A longstanding topic of interest, the voting behavior of working class white population–and socioeconomic divides in voting patterns more broadly–once again attracted considerable attention during and after the 2016 election. Some assessments that have historically contextualized the low SES white vote have showed that this group voted more Republican than it ever had in recorded history. These accounts often center on defining socioeconomic status in terms of college degree attainment. Older related analyses make distinctions between definitions of SES, and importantly demonstrate that SES divides play out differently across different areas of the country (distinguishing between voting pattern evolution in and outside the South, for example).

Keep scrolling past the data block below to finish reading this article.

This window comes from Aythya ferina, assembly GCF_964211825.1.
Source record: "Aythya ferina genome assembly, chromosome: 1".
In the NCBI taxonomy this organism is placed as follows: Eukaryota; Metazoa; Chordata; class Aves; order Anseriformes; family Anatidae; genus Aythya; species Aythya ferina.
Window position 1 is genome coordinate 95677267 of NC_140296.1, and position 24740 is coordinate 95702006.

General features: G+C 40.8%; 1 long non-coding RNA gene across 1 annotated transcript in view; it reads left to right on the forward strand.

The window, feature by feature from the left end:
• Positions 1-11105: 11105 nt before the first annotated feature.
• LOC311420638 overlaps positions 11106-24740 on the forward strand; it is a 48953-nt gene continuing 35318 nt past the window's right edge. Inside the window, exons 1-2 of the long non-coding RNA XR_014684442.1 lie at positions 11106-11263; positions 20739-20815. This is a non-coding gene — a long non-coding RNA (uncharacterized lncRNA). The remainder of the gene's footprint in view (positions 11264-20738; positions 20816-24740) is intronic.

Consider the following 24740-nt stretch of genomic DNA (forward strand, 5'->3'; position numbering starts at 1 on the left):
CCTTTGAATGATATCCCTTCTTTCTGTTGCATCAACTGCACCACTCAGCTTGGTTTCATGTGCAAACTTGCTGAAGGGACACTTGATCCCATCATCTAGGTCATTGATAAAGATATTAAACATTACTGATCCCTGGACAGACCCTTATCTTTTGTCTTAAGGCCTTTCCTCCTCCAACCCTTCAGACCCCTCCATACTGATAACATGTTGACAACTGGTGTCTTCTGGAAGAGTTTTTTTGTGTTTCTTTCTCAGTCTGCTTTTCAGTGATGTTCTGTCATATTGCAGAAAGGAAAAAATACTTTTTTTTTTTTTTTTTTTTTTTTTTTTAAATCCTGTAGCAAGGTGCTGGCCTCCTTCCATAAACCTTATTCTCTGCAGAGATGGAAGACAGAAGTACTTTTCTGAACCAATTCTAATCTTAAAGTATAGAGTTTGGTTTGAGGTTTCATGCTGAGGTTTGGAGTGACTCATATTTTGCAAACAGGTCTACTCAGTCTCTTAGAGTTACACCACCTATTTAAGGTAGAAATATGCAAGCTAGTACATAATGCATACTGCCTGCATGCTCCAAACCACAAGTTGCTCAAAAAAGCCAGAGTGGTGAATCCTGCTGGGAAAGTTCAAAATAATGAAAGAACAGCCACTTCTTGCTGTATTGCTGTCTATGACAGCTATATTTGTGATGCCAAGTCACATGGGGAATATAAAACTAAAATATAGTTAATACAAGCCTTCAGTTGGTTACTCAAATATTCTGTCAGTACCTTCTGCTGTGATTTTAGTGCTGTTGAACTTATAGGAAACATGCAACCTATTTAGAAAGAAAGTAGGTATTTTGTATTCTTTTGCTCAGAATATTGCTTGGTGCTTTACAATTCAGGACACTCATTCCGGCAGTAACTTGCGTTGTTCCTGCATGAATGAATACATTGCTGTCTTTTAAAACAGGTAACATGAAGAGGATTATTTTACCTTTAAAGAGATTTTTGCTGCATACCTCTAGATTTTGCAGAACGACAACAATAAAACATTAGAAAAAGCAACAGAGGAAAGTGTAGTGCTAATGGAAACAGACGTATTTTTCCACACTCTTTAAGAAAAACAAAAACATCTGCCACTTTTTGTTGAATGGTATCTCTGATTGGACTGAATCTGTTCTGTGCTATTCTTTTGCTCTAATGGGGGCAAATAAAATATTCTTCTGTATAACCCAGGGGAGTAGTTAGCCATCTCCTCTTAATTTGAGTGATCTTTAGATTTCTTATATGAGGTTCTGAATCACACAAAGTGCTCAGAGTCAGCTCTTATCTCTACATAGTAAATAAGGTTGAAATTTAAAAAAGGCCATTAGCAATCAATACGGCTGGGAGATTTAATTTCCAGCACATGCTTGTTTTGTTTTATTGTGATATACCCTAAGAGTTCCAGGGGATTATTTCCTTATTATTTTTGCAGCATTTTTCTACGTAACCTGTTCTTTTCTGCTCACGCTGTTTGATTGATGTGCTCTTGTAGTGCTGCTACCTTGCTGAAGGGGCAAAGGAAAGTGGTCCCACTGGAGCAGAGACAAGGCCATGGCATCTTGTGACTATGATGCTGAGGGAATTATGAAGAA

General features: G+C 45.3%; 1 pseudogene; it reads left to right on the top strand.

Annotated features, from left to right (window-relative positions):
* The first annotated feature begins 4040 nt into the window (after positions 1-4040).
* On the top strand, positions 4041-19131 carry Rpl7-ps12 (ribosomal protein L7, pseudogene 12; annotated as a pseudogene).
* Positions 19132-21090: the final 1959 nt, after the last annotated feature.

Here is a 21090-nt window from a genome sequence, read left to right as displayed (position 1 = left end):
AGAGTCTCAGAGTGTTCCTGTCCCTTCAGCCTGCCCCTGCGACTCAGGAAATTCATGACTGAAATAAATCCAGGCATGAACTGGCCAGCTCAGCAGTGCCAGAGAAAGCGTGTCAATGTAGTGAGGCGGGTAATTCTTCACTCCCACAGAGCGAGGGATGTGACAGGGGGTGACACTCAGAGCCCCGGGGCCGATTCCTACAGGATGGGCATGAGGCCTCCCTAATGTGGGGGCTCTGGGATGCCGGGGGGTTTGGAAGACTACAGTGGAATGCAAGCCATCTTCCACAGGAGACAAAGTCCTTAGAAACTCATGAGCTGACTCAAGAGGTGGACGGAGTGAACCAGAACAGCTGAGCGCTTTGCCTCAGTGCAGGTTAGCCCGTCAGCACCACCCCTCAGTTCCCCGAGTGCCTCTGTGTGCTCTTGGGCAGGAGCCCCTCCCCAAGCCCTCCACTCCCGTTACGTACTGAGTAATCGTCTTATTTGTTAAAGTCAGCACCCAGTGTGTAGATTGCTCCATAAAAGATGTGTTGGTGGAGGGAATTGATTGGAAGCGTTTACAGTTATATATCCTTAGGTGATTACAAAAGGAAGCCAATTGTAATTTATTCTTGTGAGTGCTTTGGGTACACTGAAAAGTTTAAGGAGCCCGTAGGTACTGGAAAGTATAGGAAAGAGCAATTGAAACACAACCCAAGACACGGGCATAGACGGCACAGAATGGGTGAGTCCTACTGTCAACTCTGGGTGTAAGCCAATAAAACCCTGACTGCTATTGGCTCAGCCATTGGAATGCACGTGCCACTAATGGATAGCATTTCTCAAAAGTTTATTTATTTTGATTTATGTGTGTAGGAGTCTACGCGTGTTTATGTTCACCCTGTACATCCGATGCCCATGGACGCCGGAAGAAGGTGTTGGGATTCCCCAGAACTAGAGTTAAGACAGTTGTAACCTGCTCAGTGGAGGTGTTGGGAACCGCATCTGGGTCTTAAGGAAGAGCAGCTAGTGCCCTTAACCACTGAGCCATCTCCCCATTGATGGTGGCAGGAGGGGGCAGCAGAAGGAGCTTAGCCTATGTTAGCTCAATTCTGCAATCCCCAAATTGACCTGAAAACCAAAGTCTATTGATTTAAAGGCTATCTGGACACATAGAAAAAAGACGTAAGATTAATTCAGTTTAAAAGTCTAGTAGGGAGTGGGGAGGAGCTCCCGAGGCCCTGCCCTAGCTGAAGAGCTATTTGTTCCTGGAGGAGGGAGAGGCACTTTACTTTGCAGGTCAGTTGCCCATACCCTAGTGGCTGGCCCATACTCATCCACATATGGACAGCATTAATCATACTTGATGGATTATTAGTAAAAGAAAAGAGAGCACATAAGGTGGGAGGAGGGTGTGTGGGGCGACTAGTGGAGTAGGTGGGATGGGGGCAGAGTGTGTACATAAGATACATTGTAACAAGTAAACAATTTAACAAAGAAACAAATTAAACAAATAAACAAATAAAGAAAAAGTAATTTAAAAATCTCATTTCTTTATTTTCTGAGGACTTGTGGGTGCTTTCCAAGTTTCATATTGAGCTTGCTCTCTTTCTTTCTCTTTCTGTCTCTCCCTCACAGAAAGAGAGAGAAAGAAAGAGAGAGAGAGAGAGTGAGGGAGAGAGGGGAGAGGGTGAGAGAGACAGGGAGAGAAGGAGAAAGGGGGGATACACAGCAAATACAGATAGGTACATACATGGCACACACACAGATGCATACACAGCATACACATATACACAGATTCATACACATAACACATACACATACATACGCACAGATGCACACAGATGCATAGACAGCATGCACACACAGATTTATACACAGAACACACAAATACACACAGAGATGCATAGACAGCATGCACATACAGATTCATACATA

With some of these recent and older considerations in mind, I turned to the American National Elections Study, which allows for demographic breakdown of important political behavior metrics going back decades. CONT.